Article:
We hope that this will be the first of many exhibitions based on the theme of computers and gaming, and we area already planning another exhibition with a bigger venue for some time next year. If you are interested, or would like to be kept up to date with what we are up to, please get in touch, or visit the website:


Personally, I am now looking at working on another open call, based on my own artistic interest in the sea, for some time next year, so I guess it’s time to start the process all over again.


PLAY! runs until 31st October at Access Space, Unit 1, AVEC Building, 3-7 Sidney Street, S1 4RG, Sheffield.


After working as an artist for the last two years I’m finally beginning to feel that I’m making headway. I recently had some of my work exhibited in Tate Liverpool and Arena Gallery as part of the Liverpool biennial (thanks to Soup Collective), and I’ve been accepted for a residency at Bank Street Arts in Sheffield. But when you stop to think about how hard artists have to work to get on, you realise the amount of passion that you must have to keep going.

For example, I have never earned a penny for all my work; on the contrary, usually, when trying to do anything within the art world, it seems to be the artist who is expected to pay. The reason that I haven’t made any money is partly down to a personal choice: I have chosen to retain my work, rather than to sell it, in order to maintain a body of work for exhibition.

I have a part time job to pay the bills, but the amount of unpaid art related work I do far outweighs the work that goes in to my paid job. I don’t just mean making artwork, I mean the amount of work that goes into promotion, networking, applying for opportunities, developing ideas and collecting or buying materials. Thankfully, my fellow artist and partner Michael Borkowsky and I share the workload when it comes to this other kind of work. Even though we make very different work and rarely collaborate on pieces of artwork, we can really help one another with the networking and promotion side of things.

I’ve also found that I have to plan my life far in advance because of the amount of varied projects that I am currently undertaking. I’m always trying to line up the next opportunity and I’m getting used to the amount of planning involved. It does mean that I haven’t had a holiday this year though, because I hadn’t allowed for a planned break in between all of my projects.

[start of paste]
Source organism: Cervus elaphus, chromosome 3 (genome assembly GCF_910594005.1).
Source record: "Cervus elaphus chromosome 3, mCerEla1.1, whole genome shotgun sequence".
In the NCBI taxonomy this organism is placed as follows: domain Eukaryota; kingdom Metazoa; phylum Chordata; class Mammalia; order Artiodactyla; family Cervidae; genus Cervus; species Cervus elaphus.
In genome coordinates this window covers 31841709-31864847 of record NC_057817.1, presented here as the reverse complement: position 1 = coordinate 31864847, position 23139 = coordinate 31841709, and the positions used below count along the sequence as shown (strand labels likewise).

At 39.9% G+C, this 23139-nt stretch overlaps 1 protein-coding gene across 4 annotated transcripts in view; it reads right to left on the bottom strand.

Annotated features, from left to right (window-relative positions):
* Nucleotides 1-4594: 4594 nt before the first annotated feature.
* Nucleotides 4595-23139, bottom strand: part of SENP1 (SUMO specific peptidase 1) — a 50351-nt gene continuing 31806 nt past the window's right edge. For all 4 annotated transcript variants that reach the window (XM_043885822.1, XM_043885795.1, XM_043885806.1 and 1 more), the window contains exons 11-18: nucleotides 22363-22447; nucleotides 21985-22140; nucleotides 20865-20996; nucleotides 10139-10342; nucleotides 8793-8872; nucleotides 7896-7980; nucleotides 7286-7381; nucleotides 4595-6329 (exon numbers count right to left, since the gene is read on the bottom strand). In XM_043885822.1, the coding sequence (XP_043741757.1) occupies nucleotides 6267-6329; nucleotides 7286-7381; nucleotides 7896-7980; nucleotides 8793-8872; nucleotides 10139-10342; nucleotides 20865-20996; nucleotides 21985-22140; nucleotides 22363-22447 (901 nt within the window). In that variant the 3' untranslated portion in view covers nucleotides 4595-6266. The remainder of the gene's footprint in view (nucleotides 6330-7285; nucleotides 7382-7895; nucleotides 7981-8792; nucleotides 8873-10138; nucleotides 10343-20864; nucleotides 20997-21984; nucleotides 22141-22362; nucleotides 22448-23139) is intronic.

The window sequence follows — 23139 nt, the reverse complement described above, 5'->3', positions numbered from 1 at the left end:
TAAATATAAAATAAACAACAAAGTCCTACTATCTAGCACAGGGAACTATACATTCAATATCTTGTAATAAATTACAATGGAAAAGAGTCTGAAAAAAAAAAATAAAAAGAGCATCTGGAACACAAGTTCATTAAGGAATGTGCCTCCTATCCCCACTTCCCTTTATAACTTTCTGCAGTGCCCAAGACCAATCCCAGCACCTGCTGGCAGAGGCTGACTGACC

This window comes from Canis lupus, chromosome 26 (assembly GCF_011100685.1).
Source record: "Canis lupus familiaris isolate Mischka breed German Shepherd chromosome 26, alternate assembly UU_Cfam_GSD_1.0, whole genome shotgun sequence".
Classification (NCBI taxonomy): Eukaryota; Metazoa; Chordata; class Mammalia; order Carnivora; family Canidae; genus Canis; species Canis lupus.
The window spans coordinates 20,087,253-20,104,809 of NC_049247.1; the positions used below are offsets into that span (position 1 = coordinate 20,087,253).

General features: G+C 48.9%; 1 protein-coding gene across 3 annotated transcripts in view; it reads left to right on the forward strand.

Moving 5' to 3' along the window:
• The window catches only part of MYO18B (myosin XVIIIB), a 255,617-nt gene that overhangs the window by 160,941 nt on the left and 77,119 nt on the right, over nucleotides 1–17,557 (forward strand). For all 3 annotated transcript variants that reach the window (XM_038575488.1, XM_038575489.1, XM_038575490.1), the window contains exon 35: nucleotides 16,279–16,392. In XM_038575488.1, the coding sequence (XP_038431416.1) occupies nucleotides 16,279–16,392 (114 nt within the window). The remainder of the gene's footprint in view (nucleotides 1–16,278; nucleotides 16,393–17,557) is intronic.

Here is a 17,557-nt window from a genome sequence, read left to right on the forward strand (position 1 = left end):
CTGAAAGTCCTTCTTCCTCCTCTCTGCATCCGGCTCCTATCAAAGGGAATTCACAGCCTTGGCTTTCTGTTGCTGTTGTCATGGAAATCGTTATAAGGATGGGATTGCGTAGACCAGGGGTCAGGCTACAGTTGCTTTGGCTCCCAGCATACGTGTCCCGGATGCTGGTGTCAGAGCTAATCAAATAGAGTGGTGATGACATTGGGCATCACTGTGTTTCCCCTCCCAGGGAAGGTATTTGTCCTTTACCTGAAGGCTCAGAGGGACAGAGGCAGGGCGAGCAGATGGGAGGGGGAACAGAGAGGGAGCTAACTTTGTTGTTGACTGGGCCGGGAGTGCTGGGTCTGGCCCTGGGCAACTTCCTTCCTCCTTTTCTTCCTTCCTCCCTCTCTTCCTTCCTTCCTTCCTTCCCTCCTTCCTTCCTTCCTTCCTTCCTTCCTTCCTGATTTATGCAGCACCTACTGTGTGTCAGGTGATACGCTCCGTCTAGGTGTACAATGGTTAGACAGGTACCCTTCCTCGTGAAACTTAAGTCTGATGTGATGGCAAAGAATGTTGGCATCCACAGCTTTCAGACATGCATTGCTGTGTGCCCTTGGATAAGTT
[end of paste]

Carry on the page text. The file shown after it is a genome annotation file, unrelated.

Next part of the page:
I’m not complaining though, I absolutely love being an artist. For me, it’s more than a job, I feel that it’s a calling. I’m happily in the position at the moment where I am getting opportunities for free, rather than having to pay for them, which is a huge step in the right direction. Perhaps I will even have made some money by this time next year!


You can keep up to date with all of my current projects as they progress on my facebook page https://www.facebook.com/pages/Sharon-Mossbeck/173633476019580?ref_type=bookmark


For a long time I’ve been thinking about the thread of life as a starting point for a project. The thread of life comes from Greek myth, and relates to the three Fates, or Moirai; three women who decide on the destiny of each human being. The first of the Moirai spins the thread, the second allots it (or measures it) and the last cuts it, giving a predetermined lifespan. They are even sometimes said to have supremacy over the gods, deciding the fate of all.
The idea of the thread of life lead me to think about DNA, as the idea relates directly to a thread with elements of predetermination. I have spent a long time thinking about how to move this idea forward, but I have now arrived at a project in which the work will take the form of a cross-stitch pattern. I have designed a simple cross-stitch pattern based on a strand of DNA, which will be available to download so that cross-stitchers can copy it and make their own version. The colour, style, and perhaps even the embellishments are all left to the stitcher to decide. I will invite anyone who wishes to take part to send in their finished pieces to form an exhibition. The idea being that each strand of DNA stitched will be as individual as the person stitching it.
I recently put this idea forward as a residency proposal at Bank Street Arts in Sheffield, and I’m happy to say that they are very interested, and my application will be going ahead.
For my own contribution to the residency I will be designing and stitching a very large scale cross-stitch piece, which I intend to be suspended from the ceiling. I have never worked on a cross stitch of this scale before, and I’m very excited about the challenge. My cross-stitch will again relate to the Moirai, and, although I intend to draw inspiration from an earlier cross-stitch piece of mine entitled Labyrinth (pictured here), I don’t know exactly what form it will take at the moment.
I’m hoping to start my residency later in the year, and I’ll be looking at teaching cross-stitch workshops to help to get the maximum number of people involved in the DNA stitching project. If you would be interested in attending a workshop, or if you would like me to host a workshop as part of the residency at your venue somewhere around the country, please get in touch. You can email me [email protected]